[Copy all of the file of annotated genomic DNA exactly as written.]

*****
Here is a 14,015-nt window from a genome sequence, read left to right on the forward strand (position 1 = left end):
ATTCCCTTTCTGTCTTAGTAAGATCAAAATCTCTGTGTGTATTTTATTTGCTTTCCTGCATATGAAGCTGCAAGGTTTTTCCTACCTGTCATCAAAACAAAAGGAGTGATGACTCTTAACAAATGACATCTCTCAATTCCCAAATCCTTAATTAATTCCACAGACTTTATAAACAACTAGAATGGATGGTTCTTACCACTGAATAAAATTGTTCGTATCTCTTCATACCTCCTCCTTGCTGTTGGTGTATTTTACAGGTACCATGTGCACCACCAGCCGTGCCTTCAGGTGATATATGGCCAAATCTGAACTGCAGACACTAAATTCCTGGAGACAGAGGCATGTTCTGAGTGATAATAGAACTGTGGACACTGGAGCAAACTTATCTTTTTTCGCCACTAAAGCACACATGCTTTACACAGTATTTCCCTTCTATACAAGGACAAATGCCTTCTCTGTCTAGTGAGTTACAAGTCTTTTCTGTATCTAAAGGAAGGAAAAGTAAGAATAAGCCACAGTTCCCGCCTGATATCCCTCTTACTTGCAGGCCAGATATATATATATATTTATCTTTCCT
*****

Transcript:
Here is a 14,015-nt window from a genome sequence, read left to right on the forward strand (position 1 = left end):
ATTCCCTTTCTGTCTTAGTAAGATCAAAATCTCTGTGTGTATTTTATTTGCTTTCCTGCATATGAAGCTGCAAGGTTTTTCCTACCTGTCATCAAAACAAAAGGAGTGATGACTCTTAACAAATGACATCTCTCAATTCCCAAATCCTTAATTAATTCCACAGACTTTATAAACAACTAGAATGGATGGTTCTTACCACTGAATAAAATTGTTCGTATCTCTTCATACCTCCTCCTTGCTGTTGGTGTATTTTACAGGTACCATGTGCACCACCAGCCGTGCCTTCAGGTGATATATGGCCAAATCTGAACTGCAGACACTAAATTCCTGGAGACAGAGGCATGTTCTGAGTGATAATAGAACTGTGGACACTGGAGCAAACTTATCTTTTTTCGCCACTAAAGCACACATGCTTTACACAGTATTTCCCTTCTATACAAGGACAAATGCCTTCTCTGTCTAGTGAGTTACAAGTCTTTTCTGTATCTAAAGGAAGGAAAAGTAAGAATAAGCCACAGTTCCCGCCTGATATCCCTCTTACTTGCAGGCCAGATATATATATATATTTATCTTTCCT